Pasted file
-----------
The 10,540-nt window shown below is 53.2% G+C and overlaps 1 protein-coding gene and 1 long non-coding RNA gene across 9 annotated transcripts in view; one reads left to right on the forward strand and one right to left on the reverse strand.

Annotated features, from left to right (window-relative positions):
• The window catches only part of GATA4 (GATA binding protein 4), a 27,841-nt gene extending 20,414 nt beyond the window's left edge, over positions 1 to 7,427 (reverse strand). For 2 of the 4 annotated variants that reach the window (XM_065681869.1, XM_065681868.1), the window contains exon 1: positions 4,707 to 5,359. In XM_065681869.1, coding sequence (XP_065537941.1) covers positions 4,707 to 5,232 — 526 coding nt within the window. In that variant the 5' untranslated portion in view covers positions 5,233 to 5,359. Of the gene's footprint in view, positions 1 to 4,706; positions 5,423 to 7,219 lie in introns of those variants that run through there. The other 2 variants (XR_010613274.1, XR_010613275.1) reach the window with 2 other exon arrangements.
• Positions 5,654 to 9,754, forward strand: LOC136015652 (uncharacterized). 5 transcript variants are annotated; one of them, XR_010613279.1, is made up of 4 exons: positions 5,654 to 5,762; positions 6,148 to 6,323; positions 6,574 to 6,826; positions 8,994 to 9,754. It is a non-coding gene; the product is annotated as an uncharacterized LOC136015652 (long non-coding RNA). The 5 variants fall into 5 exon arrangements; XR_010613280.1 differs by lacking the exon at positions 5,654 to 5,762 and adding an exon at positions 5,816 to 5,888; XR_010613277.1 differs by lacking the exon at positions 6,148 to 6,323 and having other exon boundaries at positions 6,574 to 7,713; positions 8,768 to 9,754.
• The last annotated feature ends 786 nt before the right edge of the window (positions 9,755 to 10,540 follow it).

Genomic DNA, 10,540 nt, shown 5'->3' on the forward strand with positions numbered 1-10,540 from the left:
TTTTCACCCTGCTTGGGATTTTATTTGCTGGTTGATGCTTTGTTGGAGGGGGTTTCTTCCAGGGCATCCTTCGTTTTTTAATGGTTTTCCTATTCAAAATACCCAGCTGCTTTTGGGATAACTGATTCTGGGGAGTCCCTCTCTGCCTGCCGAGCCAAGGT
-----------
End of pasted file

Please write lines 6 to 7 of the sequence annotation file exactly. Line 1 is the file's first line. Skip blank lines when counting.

Genomic DNA, 10,540 nt, shown 5'->3' on the forward strand with positions numbered 1-10,540 from the left:
TTTTCACCCTGCTTGGGATTTTATTTGCTGGTTGATGCTTTGTTGGAGGGGGTTTCTTCCAGGGCATCCTTCGTTTTTTAATGGTTTTCCTATTCAAAATACCCAGCTGCTTTTGGGATAACTGATTCTGGGGAGTCCCTCTCTGCCTGCCGAGCCAAGGT